A year ago, we probably would've been excited about new reports that the Foxconn is starting to manufacture the new teardrop-shaped iPhone for a midsummer launch, but now we just feel weird about the whole thing. This discomfort, of course, comes from learning all of the horrible details about how these gadgets are built in The New York Times's recent jaw-droppingly graphic and intimidatingly expansive investigation into Apple's manufacturing practices. What used to be an exciting what'll-they-do-next? conversation about a new Apple goodie is now bound to turn into how-many-workers-will-die? debate.
If you haven't been keeping up with The Times' series on The iEconomy, you should. The latest bombshell report by Charles Duhigg and David Barboza focuses on the "human cost" of building an iPad and the level of detail presented by the paper is impressive, especially when dealing with a company as famously secretive and press-shy as Apple. Secrecy used to be the reason why Apple rumors were fun! A picture of a case would leak, leading all of the fanboys to zoom in close to guess why it had an extra-wide hole for the home button or to wonder how big the screen would be. Now, we can't stop thinking about how cutting out the curved aluminum back risks harming (or killing) underpaid Chinese workers. This scene from Duhigg and Barboza's new article is haunting:
Dust is a known safety hazard. In 2003, an aluminum dust explosion in Indiana destroyed a wheel factory and killed a worker. In 2008, agricultural dust inside a sugar factory in Georgia caused an explosion that killed 14.
Two hours into Mr. Lai’s second shift, the building started to shake, as if an earthquake was under way. There was a series of blasts, plant workers said.
Then the screams began.
Lai, a 22-year-old with a girlfriend and a mother and a father, suffered extensive burns to 90 percent of his body."I recognized him from his legs, otherwise I wouldn't know who that person was," his girlfriend told The Times about when she first saw Lai after the accident. He died two days later; the death toll of this explosion ultimately totalled four and 18 were injured. Foxconn's -- and by association, Apple's -- response is troubling:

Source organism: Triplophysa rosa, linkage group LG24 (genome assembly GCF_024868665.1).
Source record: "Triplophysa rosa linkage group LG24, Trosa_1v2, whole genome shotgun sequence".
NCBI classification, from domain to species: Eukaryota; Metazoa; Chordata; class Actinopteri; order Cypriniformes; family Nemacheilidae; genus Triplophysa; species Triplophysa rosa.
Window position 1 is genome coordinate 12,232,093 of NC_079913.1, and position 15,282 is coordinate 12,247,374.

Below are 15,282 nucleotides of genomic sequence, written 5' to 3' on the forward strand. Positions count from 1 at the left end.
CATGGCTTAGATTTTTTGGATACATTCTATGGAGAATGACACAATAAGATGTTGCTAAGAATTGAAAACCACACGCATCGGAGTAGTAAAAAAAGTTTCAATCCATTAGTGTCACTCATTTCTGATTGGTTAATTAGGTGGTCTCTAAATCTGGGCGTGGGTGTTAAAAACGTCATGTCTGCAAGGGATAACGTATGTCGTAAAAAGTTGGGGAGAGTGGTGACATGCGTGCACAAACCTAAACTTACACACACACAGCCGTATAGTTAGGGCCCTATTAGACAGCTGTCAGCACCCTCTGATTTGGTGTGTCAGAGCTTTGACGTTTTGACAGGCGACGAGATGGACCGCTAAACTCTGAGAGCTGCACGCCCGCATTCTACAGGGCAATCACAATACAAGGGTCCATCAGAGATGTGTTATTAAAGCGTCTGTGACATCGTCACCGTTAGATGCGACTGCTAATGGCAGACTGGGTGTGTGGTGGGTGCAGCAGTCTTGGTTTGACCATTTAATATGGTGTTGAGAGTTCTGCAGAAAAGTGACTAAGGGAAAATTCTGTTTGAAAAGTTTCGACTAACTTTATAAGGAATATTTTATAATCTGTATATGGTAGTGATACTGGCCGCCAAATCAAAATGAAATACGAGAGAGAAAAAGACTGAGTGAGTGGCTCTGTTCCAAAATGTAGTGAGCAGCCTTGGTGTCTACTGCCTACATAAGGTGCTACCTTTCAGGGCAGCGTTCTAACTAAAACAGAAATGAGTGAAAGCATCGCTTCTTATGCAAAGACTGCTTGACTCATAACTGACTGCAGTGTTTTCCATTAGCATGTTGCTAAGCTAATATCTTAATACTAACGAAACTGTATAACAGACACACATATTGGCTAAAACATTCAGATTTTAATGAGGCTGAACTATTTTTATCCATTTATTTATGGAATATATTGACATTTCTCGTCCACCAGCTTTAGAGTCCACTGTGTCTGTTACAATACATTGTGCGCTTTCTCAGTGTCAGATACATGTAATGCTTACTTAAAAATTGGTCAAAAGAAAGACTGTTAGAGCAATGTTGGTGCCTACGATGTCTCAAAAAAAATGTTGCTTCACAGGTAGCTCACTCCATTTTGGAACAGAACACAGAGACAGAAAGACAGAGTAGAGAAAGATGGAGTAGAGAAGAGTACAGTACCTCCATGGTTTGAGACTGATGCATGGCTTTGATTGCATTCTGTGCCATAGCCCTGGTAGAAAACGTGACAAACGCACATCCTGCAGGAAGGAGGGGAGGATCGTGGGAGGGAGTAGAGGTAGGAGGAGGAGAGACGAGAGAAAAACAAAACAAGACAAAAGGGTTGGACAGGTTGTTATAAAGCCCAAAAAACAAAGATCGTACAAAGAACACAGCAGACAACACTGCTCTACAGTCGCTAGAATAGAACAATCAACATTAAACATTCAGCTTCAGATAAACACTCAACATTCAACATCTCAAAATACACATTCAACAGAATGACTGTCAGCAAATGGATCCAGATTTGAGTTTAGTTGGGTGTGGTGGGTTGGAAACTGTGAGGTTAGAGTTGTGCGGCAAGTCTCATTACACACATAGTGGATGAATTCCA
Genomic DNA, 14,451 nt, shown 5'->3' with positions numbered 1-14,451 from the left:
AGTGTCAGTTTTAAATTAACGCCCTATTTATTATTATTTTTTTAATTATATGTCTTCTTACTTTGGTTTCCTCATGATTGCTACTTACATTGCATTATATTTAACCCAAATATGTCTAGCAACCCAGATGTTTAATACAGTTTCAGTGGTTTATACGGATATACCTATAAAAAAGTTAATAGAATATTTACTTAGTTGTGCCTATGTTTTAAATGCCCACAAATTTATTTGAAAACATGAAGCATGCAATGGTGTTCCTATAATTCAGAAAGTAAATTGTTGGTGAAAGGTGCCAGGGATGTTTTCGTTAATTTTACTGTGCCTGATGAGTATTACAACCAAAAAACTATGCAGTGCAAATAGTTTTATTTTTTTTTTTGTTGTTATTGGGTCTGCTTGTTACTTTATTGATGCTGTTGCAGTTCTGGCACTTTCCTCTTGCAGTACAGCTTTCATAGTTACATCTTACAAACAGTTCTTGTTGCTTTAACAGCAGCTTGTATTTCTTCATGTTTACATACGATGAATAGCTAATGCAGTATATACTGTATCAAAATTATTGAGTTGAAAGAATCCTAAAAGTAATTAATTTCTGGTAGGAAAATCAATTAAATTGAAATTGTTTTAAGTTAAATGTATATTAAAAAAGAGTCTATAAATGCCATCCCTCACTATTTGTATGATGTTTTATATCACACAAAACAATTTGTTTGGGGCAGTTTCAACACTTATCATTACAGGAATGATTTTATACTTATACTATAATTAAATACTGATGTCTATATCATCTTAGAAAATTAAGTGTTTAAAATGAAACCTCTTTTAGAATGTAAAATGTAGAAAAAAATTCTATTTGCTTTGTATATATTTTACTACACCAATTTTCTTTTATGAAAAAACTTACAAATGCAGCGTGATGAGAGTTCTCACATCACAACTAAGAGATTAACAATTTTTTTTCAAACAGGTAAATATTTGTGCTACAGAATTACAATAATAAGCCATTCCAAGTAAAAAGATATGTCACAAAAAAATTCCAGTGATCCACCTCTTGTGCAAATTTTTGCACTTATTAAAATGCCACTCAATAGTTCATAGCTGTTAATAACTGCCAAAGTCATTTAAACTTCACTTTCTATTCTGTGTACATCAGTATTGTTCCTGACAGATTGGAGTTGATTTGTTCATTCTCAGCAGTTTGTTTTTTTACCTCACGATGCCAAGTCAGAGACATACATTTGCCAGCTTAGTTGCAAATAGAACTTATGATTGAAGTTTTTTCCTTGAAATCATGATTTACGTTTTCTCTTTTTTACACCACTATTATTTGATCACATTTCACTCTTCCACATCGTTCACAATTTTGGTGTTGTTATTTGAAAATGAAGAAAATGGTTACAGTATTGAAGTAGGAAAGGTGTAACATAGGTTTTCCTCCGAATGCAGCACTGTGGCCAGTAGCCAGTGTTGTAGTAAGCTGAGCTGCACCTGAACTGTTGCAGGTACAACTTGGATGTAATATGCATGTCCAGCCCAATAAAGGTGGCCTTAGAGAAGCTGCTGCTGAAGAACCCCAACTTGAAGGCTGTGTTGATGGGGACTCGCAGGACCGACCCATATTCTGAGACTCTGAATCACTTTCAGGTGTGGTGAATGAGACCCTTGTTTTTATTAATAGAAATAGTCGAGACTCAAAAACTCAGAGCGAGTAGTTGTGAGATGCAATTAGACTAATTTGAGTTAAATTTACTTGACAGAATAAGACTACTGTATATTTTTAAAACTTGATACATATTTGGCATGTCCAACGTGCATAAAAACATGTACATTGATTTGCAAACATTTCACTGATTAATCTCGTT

After Mr. Lai [Xiaodong] died, Foxconn workers drove to Mr. Lai’s hometown and delivered a box of ashes. The company later wired a check for about $150,000.
Our mind immediately jumps to the line at the Apple store, where a few months from now, fanboys and girls will wait excitedly, credit cards in hand. Apple's profits alone last quarter are greater than the GDP of many of the world's nations. That makes the $22-a-day that Foxconn was paying Liu seem not pitiable but almost insulting. A follow-up post from The Lede blog shows that opinions of the report in China are mixed.
We're not labor experts and certainly struggle to comprehend the complex supply chain that carries the components from their manufacturers to Foxconn, where workers make them into iPhones and iPads before they're rushed to Apple stores worldwide. At those stores, everything is surgically clean, and there's little evidence or mention about where these highly coveted devices came from. According to one Apple executive, the backstory doesn't matter to consumers. "You can either manufacture in comfortable, worker-friendly factories, or you can reinvent the product every year, and make it better and faster and cheaper, which requires factories that seem harsh by American standards," an unnamed current Apple executive told The Times. "And right now, customers care more about a new iPhone than working conditions in China."
If you do care about working conditions in China, don't buy Apple products. However, as the company's sales figure skyrocket pulling profits up with them, one person's boycott will have little effect on Apple or Foxconn. (It took threatening mass suicides for Foxconn workers to get a pay raise!) But the least you can do is follow The iEconomy investigation, just so you know what it took to make all those iPhones and iPads to make it to America, all shiny and priced to move.
This article is from the archive of our partner The Wire.